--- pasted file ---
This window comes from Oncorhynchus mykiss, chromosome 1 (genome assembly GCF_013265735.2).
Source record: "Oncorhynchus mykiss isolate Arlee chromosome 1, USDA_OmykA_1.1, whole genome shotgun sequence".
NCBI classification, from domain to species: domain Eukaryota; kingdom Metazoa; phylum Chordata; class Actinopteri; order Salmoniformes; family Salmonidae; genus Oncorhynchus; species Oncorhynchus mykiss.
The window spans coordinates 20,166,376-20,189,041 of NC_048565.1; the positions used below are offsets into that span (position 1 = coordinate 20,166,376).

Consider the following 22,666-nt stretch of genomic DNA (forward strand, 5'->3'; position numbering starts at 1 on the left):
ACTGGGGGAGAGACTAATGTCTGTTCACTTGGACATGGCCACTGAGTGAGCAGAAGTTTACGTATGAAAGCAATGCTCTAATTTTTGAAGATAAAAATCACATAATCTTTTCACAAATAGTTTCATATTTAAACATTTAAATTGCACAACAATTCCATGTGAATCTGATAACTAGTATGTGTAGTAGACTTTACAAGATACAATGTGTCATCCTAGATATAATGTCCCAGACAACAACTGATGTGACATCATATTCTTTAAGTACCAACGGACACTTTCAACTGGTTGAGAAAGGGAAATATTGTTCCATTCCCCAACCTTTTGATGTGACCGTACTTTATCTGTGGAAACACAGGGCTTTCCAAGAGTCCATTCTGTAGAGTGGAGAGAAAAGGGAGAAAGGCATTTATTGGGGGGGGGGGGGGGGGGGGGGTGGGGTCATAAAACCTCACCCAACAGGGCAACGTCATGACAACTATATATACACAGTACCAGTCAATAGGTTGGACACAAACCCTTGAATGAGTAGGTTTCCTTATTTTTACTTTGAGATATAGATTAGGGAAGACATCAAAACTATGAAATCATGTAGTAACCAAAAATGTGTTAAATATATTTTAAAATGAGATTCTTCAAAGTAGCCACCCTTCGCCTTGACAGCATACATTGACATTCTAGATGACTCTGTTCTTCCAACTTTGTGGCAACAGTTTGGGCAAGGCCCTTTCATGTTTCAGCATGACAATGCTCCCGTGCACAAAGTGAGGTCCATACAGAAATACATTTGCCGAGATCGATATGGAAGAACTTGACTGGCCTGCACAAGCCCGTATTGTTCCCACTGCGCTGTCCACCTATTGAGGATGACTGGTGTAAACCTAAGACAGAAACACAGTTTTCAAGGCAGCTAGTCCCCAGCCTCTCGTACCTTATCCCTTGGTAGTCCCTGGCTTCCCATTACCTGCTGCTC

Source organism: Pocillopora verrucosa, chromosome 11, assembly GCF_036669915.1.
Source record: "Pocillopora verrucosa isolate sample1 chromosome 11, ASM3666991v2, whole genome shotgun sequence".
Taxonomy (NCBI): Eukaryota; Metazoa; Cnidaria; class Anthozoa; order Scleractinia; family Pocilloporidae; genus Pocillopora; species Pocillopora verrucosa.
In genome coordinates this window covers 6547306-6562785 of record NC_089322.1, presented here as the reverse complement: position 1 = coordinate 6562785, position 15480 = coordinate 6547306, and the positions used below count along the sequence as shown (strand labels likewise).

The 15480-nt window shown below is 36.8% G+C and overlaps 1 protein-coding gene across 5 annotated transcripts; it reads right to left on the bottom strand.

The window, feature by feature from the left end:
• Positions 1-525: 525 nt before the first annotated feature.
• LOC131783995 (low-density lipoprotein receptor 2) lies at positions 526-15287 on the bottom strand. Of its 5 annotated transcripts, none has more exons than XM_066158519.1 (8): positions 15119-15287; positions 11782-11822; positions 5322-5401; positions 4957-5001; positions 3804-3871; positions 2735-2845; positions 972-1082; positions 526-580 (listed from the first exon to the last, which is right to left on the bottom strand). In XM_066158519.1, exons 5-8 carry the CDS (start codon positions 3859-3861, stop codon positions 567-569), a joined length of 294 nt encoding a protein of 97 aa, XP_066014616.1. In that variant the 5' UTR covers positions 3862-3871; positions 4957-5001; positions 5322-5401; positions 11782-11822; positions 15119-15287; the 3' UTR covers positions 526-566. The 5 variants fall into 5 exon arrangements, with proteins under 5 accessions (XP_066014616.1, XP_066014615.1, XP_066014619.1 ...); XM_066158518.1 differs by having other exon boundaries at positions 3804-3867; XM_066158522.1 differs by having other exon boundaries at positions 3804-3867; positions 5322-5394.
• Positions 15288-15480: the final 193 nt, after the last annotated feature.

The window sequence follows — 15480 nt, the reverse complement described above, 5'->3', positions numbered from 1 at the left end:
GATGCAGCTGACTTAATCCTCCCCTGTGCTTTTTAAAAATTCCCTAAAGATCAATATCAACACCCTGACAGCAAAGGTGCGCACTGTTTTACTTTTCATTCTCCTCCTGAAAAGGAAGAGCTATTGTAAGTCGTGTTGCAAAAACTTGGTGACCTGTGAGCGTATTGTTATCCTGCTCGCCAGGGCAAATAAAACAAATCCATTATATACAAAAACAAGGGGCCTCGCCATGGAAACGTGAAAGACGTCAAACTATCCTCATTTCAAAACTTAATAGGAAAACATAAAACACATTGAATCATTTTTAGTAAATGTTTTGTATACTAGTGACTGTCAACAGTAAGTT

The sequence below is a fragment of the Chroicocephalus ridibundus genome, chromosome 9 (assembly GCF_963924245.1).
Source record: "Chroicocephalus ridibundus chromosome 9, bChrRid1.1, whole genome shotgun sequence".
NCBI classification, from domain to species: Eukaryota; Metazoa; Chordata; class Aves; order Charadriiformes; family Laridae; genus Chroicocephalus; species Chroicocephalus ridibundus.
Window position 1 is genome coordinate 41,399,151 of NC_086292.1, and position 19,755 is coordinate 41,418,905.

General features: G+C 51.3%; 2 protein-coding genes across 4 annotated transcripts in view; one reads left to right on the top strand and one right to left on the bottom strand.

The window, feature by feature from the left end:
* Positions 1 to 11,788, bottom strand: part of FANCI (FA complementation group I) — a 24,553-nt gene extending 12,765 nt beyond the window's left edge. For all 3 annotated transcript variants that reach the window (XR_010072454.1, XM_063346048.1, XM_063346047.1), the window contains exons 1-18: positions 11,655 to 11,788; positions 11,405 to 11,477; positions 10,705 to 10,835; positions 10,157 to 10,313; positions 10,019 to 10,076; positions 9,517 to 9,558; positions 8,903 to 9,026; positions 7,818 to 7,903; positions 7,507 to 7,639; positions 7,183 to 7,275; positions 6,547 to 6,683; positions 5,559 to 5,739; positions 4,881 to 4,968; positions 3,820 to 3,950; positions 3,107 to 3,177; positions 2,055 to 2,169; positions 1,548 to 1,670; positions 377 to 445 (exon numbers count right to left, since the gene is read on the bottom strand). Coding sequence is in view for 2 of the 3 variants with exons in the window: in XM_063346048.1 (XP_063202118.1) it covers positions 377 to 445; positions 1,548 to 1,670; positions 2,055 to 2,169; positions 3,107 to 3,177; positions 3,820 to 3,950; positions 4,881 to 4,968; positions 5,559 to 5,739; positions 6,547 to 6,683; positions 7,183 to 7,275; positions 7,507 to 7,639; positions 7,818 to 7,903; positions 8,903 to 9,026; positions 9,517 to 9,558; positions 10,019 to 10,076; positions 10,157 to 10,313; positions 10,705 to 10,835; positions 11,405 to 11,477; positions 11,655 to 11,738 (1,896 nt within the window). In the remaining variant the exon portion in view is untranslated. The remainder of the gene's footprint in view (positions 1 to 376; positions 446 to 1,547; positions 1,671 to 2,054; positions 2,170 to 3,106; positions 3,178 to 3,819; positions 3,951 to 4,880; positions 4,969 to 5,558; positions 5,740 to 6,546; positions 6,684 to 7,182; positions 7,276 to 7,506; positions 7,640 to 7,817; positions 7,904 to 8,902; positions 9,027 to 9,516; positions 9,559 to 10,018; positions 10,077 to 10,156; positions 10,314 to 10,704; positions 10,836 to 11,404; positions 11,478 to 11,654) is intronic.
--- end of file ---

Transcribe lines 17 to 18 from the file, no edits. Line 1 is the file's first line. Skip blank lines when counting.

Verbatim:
GATGCAGCTGACTTAATCCTCCCCTGTGCTTTTTAAAAATTCCCTAAAGATCAATATCAACACCCTGACAGCAAAGGTGCGCACTGTTTTACTTTTCATTCTCCTCCTGAAAAGGAAGAGCTATTGTAAGTCGTGTTGCAAAAACTTGGTGACCTGTGAGCGTATTGTTATCCTGCTCGCCAGGGCAAATAAAACAAATCCATTATATACAAAAACAAGGGGCCTCGCCATGGAAACGTGAAAGACGTCAAACTATCCTCATTTCAAAACTTAATAGGAAAACATAAAACACATTGAATCATTTTTAGTAAATGTTTTGTATACTAGTGACTGTCAACAGTAAGTT

The sequence below is a fragment of the Chroicocephalus ridibundus genome, chromosome 9 (assembly GCF_963924245.1).